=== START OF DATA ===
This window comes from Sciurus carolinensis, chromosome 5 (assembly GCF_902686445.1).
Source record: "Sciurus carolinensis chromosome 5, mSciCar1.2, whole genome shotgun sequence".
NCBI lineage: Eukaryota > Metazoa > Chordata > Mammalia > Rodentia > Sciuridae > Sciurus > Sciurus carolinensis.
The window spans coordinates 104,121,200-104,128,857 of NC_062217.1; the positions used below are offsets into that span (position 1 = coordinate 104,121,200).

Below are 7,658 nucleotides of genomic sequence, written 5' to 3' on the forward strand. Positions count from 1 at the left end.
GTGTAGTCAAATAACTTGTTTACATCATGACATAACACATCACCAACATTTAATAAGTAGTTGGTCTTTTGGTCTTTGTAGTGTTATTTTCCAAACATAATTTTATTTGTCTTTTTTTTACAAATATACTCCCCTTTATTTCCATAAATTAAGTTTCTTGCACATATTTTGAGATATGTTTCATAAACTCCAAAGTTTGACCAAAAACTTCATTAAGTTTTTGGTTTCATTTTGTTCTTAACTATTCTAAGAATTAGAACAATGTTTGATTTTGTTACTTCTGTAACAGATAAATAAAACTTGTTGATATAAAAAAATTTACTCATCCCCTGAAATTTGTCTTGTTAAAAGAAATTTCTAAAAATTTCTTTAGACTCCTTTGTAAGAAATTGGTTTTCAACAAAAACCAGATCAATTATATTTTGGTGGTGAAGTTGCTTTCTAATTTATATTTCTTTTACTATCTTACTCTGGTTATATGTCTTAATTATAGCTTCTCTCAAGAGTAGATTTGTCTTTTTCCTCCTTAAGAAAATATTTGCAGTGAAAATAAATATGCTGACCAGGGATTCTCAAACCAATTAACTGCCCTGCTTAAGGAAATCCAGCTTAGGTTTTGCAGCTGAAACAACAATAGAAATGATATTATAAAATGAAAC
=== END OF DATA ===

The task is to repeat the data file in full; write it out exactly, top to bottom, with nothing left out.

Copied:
This window comes from Sciurus carolinensis, chromosome 5 (assembly GCF_902686445.1).
Source record: "Sciurus carolinensis chromosome 5, mSciCar1.2, whole genome shotgun sequence".
NCBI lineage: Eukaryota > Metazoa > Chordata > Mammalia > Rodentia > Sciuridae > Sciurus > Sciurus carolinensis.
The window spans coordinates 104,121,200-104,128,857 of NC_062217.1; the positions used below are offsets into that span (position 1 = coordinate 104,121,200).

Below are 7,658 nucleotides of genomic sequence, written 5' to 3' on the forward strand. Positions count from 1 at the left end.
GTGTAGTCAAATAACTTGTTTACATCATGACATAACACATCACCAACATTTAATAAGTAGTTGGTCTTTTGGTCTTTGTAGTGTTATTTTCCAAACATAATTTTATTTGTCTTTTTTTTACAAATATACTCCCCTTTATTTCCATAAATTAAGTTTCTTGCACATATTTTGAGATATGTTTCATAAACTCCAAAGTTTGACCAAAAACTTCATTAAGTTTTTGGTTTCATTTTGTTCTTAACTATTCTAAGAATTAGAACAATGTTTGATTTTGTTACTTCTGTAACAGATAAATAAAACTTGTTGATATAAAAAAATTTACTCATCCCCTGAAATTTGTCTTGTTAAAAGAAATTTCTAAAAATTTCTTTAGACTCCTTTGTAAGAAATTGGTTTTCAACAAAAACCAGATCAATTATATTTTGGTGGTGAAGTTGCTTTCTAATTTATATTTCTTTTACTATCTTACTCTGGTTATATGTCTTAATTATAGCTTCTCTCAAGAGTAGATTTGTCTTTTTCCTCCTTAAGAAAATATTTGCAGTGAAAATAAATATGCTGACCAGGGATTCTCAAACCAATTAACTGCCCTGCTTAAGGAAATCCAGCTTAGGTTTTGCAGCTGAAACAACAATAGAAATGATATTATAAAATGAAAC